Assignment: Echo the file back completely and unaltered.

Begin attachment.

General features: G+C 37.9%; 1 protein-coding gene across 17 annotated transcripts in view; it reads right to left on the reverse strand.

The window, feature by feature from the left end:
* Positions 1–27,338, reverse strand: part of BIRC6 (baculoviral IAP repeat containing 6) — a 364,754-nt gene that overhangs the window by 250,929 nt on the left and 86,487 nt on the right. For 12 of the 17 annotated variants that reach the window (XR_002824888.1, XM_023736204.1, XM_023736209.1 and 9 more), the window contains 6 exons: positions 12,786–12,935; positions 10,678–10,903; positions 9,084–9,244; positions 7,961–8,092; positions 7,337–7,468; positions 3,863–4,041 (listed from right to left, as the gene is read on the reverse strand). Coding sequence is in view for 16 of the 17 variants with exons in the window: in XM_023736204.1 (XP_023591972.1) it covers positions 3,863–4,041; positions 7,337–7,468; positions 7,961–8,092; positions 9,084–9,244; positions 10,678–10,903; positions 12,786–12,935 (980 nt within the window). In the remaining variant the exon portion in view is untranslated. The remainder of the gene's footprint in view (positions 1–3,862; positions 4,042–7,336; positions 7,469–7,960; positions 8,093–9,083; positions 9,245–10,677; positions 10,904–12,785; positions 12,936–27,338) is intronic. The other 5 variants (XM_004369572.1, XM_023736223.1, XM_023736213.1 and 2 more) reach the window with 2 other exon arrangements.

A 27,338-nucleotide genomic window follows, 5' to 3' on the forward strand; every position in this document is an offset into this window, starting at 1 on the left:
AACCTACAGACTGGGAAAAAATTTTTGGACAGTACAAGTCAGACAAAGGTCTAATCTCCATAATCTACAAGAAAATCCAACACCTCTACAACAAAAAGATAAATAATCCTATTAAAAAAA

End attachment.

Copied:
General features: G+C 37.9%; 1 protein-coding gene across 17 annotated transcripts in view; it reads right to left on the reverse strand.

The window, feature by feature from the left end:
* Positions 1–27,338, reverse strand: part of BIRC6 (baculoviral IAP repeat containing 6) — a 364,754-nt gene that overhangs the window by 250,929 nt on the left and 86,487 nt on the right. For 12 of the 17 annotated variants that reach the window (XR_002824888.1, XM_023736204.1, XM_023736209.1 and 9 more), the window contains 6 exons: positions 12,786–12,935; positions 10,678–10,903; positions 9,084–9,244; positions 7,961–8,092; positions 7,337–7,468; positions 3,863–4,041 (listed from right to left, as the gene is read on the reverse strand). Coding sequence is in view for 16 of the 17 variants with exons in the window: in XM_023736204.1 (XP_023591972.1) it covers positions 3,863–4,041; positions 7,337–7,468; positions 7,961–8,092; positions 9,084–9,244; positions 10,678–10,903; positions 12,786–12,935 (980 nt within the window). In the remaining variant the exon portion in view is untranslated. The remainder of the gene's footprint in view (positions 1–3,862; positions 4,042–7,336; positions 7,469–7,960; positions 8,093–9,083; positions 9,245–10,677; positions 10,904–12,785; positions 12,936–27,338) is intronic. The other 5 variants (XM_004369572.1, XM_023736223.1, XM_023736213.1 and 2 more) reach the window with 2 other exon arrangements.

A 27,338-nucleotide genomic window follows, 5' to 3' on the forward strand; every position in this document is an offset into this window, starting at 1 on the left:
AACCTACAGACTGGGAAAAAATTTTTGGACAGTACAAGTCAGACAAAGGTCTAATCTCCATAATCTACAAGAAAATCCAACACCTCTACAACAAAAAGATAAATAATCCTATTAAAAAAA